If you haven't been watching this season of Parenthood on NBC Tuesday nights, you're missing out. I first began watching Parenthood because of Dax Shepard. Dax was part of the team on Ashton Kutcher's Punked. Dax was weird, but in a good way. So there I was, switching channels, when I came upon Dax in a new show about a white family. Having grown up on shows about white families such as Little House on the Prairie, Roseanne, Punky Brewster, 7th Heaven, and The Cosby Show (as a kid it didn't occur to me that the Cosbys were African-American, rather they were just another shade of white), I slid right into the Parenthood clan: parents, four siblings plus spouses plus children. Dax plays a ditzy younger brother and I may have yet changed channels except that one) one of Braverman couples have an autistic child (Aspergers) and I was interested in seeing how this character would be played out. Two) Dax has just discovered he's a father of an African-American child. And three) I'm always a sucker for any race relations which Parenthood addresses with a gloss free honesty and integrity, but then this is the way it tackles all topics. This current season, season 4,  Kristina Braverman, mother of three, has breast cancer. Parenthood not only shows a bedraggled woman puking all over the stairs but also a young woman facing her own mortality. Medical marijuana also makes an appearance. A new character, a war veteran, in relating a war tale indicts American foreign policy, but in a fashion which illustrates the emotional costs to the citizens of both countries. I hope Parenthood does not take this character into cliche's path, and given their track record, I don't think they will. For instance another Braverman couple adopts a older South American child out of the foster system. What follows is yet another terse but riveting look at race relations, as well as adoption, albeit with moments of tenderness and levity. Of course the actors are terrific and the direction excellent but, as in everything, it's the writing, the writing, the writing, so thank you writers.  Parenthood is not perfect, few things in life and on TV are, but it is really worth watching.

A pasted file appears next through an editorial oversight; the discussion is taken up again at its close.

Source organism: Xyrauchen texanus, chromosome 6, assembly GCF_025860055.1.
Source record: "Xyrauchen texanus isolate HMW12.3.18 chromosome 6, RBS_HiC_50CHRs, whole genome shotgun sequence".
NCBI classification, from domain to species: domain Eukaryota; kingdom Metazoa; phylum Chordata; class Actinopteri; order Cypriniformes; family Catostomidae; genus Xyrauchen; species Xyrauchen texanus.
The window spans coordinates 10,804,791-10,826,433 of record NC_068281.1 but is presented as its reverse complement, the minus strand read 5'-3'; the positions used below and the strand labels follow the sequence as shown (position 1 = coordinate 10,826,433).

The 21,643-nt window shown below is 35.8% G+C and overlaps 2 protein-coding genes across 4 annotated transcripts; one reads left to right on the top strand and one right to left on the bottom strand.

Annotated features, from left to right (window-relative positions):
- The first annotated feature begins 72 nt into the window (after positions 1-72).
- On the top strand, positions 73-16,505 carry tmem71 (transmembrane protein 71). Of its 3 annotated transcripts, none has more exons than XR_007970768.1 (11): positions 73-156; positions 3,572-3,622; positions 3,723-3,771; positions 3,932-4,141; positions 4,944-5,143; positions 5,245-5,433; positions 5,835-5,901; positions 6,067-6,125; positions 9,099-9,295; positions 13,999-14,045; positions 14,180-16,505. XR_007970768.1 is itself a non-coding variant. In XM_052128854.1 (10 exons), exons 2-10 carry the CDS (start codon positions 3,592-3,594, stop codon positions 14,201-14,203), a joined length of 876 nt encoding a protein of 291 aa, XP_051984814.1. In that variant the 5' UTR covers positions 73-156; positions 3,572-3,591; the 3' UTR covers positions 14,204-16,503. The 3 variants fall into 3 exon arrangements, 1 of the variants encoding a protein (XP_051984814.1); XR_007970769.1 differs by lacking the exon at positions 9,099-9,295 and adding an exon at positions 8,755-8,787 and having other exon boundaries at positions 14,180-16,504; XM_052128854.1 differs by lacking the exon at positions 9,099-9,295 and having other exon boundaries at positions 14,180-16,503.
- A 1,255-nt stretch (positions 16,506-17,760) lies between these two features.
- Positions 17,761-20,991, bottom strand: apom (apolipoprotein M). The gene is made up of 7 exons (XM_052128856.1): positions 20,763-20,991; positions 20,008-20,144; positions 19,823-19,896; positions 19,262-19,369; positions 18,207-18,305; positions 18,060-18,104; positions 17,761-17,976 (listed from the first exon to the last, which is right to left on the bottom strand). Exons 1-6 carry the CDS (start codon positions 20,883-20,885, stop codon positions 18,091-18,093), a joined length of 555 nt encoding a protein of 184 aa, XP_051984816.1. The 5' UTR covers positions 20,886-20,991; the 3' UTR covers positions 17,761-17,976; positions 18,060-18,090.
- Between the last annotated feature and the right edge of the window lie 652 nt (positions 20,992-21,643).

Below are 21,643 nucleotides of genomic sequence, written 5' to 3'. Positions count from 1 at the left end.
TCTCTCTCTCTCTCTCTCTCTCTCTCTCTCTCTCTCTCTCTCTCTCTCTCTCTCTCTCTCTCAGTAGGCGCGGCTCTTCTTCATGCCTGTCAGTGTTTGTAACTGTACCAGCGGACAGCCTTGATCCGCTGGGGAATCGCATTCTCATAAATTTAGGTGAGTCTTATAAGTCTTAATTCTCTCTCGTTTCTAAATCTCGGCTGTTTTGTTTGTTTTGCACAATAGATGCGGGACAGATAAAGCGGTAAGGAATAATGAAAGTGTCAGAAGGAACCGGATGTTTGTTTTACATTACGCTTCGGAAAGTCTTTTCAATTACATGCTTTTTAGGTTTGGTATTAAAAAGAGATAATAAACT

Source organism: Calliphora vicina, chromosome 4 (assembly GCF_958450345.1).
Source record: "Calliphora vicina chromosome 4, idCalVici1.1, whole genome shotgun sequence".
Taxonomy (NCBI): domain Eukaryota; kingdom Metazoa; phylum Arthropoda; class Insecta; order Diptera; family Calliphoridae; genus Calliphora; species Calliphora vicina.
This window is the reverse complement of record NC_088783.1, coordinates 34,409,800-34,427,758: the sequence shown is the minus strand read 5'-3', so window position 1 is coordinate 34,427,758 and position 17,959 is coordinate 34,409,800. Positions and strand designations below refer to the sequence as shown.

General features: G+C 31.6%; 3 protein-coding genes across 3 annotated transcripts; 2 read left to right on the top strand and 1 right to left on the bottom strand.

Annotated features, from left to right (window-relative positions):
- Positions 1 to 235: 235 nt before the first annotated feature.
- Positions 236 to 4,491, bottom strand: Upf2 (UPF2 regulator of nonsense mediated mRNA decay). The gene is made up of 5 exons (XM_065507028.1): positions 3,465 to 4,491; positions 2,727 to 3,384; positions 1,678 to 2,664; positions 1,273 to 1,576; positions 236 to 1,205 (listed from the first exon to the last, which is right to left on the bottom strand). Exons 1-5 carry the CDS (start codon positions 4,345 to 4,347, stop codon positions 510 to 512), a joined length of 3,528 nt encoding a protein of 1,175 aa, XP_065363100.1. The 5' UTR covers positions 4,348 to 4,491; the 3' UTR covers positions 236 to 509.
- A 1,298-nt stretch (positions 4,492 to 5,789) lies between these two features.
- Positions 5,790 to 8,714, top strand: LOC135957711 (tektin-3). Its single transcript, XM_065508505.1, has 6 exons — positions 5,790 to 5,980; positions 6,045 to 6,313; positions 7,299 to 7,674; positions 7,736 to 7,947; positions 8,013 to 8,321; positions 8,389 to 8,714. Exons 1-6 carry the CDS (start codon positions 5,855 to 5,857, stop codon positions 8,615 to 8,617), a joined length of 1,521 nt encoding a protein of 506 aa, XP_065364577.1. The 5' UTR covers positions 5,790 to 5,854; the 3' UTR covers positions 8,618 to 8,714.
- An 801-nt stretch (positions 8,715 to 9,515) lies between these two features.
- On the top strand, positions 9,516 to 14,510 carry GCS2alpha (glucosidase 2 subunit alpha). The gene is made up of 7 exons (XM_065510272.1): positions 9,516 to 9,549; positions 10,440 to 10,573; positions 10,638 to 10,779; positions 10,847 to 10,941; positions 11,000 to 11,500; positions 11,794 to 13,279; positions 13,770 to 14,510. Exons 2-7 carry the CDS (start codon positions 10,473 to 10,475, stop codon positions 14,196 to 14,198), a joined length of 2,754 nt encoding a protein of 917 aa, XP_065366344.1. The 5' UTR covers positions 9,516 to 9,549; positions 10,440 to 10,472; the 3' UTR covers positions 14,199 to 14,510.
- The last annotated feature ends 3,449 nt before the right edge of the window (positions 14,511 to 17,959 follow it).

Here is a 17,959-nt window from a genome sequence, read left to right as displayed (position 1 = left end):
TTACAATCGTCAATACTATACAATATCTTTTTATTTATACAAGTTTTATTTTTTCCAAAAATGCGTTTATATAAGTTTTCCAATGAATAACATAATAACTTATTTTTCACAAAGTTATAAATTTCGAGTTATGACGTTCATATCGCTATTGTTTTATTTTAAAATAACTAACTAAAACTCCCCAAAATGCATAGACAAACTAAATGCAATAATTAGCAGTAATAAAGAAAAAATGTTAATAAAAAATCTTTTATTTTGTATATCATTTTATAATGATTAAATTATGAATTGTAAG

Monday, November 19, 2012

Career Day at Autry Mill Middle School

Every year Autry Mill Middle School hosts a career day where parents talk about their careers. This year I went too. To talk about being a writer, specifically a fiction writer to four classes of sixth graders for half an hour each. I haven't had so much fun in ages. Kids ask the darndest things, but they also ask the smartest things such as so how much do you make per hour?  :)
I talked shop, but I also talked craft. Since the sixth grade novel assigned at the moment is Mildred Taylor's 'Roll of Thunder Hear My Cry', I gave them examples of how a reader would read a certain passage, how a student such as themselves would read it, and how a writer would read it. I took them through a short exercise of how a journalist might write about career day, and how a fiction writer would write about the same event using the very same material. Justin Bieber came up. So did The Hunger Games, Psy/ Oppa Gangnum Style, and Green Eggs and Ham. Like I said: FUN. I hope all the kids took home the fact that we are each storytellers at every age except that some of us write our stories down and get paid for them. I would have loved to hear all the other parents' talks: film producer, actress/ballerina, product developer, engineer, IT, FBI agent, CPA, CDC researcher, flight instructor for children and so many more! Thank you so much Autry Mill for giving us this lovely opportunity. It is a wonderful way for both the kids as well as the parents to see each other as more than merely Mom and Dad!!! And thanks for my signed card, a corner of which is the picture accompanying this post.